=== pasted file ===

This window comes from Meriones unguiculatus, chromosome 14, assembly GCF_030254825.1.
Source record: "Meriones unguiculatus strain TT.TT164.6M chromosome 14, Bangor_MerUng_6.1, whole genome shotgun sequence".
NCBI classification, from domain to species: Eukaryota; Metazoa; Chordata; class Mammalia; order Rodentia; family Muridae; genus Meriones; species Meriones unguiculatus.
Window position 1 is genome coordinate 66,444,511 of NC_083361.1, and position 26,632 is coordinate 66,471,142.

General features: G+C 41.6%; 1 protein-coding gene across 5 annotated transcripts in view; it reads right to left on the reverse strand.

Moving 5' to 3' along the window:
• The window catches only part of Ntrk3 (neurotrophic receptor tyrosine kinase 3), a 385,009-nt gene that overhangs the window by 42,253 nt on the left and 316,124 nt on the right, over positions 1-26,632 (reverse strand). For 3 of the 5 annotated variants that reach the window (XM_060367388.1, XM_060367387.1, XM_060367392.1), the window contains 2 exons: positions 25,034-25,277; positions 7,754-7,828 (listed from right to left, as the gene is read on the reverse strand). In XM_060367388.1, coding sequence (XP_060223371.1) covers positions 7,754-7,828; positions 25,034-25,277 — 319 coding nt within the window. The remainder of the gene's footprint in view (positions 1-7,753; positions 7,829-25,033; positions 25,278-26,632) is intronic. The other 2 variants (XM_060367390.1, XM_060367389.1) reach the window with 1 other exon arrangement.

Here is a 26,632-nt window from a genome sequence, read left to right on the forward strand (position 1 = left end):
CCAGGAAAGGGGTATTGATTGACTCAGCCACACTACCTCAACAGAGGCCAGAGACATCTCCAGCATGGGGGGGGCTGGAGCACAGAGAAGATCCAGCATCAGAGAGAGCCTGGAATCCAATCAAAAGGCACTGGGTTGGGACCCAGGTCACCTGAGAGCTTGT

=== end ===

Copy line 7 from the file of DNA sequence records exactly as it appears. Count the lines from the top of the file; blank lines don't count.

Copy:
• The window catches only part of Ntrk3 (neurotrophic receptor tyrosine kinase 3), a 385,009-nt gene that overhangs the window by 42,253 nt on the left and 316,124 nt on the right, over positions 1-26,632 (reverse strand). For 3 of the 5 annotated variants that reach the window (XM_060367388.1, XM_060367387.1, XM_060367392.1), the window contains 2 exons: positions 25,034-25,277; positions 7,754-7,828 (listed from right to left, as the gene is read on the reverse strand). In XM_060367388.1, coding sequence (XP_060223371.1) covers positions 7,754-7,828; positions 25,034-25,277 — 319 coding nt within the window. The remainder of the gene's footprint in view (positions 1-7,753; positions 7,829-25,033; positions 25,278-26,632) is intronic. The other 2 variants (XM_060367390.1, XM_060367389.1) reach the window with 1 other exon arrangement.